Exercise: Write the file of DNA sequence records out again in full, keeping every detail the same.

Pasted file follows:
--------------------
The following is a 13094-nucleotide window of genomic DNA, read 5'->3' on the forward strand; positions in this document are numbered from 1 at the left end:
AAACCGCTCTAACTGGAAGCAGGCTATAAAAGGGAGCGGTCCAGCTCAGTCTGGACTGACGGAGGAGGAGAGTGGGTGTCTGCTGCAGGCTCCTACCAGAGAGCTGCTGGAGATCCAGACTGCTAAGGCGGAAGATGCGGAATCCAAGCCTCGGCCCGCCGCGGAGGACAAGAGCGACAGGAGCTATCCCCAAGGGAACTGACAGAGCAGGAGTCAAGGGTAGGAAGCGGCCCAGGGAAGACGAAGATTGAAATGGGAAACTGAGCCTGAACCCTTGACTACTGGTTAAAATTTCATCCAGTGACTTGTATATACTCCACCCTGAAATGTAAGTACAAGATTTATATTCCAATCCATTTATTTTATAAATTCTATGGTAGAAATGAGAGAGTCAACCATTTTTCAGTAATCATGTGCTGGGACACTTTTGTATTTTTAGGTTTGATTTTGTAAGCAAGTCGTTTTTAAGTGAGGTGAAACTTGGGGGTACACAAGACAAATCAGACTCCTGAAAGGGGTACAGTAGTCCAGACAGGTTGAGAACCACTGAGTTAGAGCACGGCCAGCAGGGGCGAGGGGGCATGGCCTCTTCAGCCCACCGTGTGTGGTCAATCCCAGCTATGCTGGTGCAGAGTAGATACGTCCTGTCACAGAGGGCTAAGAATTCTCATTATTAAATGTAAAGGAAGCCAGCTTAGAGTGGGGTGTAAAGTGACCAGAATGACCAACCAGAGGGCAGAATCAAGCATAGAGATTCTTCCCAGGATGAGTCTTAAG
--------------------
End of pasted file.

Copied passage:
The following is a 13094-nucleotide window of genomic DNA, read 5'->3' on the forward strand; positions in this document are numbered from 1 at the left end:
AAACCGCTCTAACTGGAAGCAGGCTATAAAAGGGAGCGGTCCAGCTCAGTCTGGACTGACGGAGGAGGAGAGTGGGTGTCTGCTGCAGGCTCCTACCAGAGAGCTGCTGGAGATCCAGACTGCTAAGGCGGAAGATGCGGAATCCAAGCCTCGGCCCGCCGCGGAGGACAAGAGCGACAGGAGCTATCCCCAAGGGAACTGACAGAGCAGGAGTCAAGGGTAGGAAGCGGCCCAGGGAAGACGAAGATTGAAATGGGAAACTGAGCCTGAACCCTTGACTACTGGTTAAAATTTCATCCAGTGACTTGTATATACTCCACCCTGAAATGTAAGTACAAGATTTATATTCCAATCCATTTATTTTATAAATTCTATGGTAGAAATGAGAGAGTCAACCATTTTTCAGTAATCATGTGCTGGGACACTTTTGTATTTTTAGGTTTGATTTTGTAAGCAAGTCGTTTTTAAGTGAGGTGAAACTTGGGGGTACACAAGACAAATCAGACTCCTGAAAGGGGTACAGTAGTCCAGACAGGTTGAGAACCACTGAGTTAGAGCACGGCCAGCAGGGGCGAGGGGGCATGGCCTCTTCAGCCCACCGTGTGTGGTCAATCCCAGCTATGCTGGTGCAGAGTAGATACGTCCTGTCACAGAGGGCTAAGAATTCTCATTATTAAATGTAAAGGAAGCCAGCTTAGAGTGGGGTGTAAAGTGACCAGAATGACCAACCAGAGGGCAGAATCAAGCATAGAGATTCTTCCCAGGATGAGTCTTAAG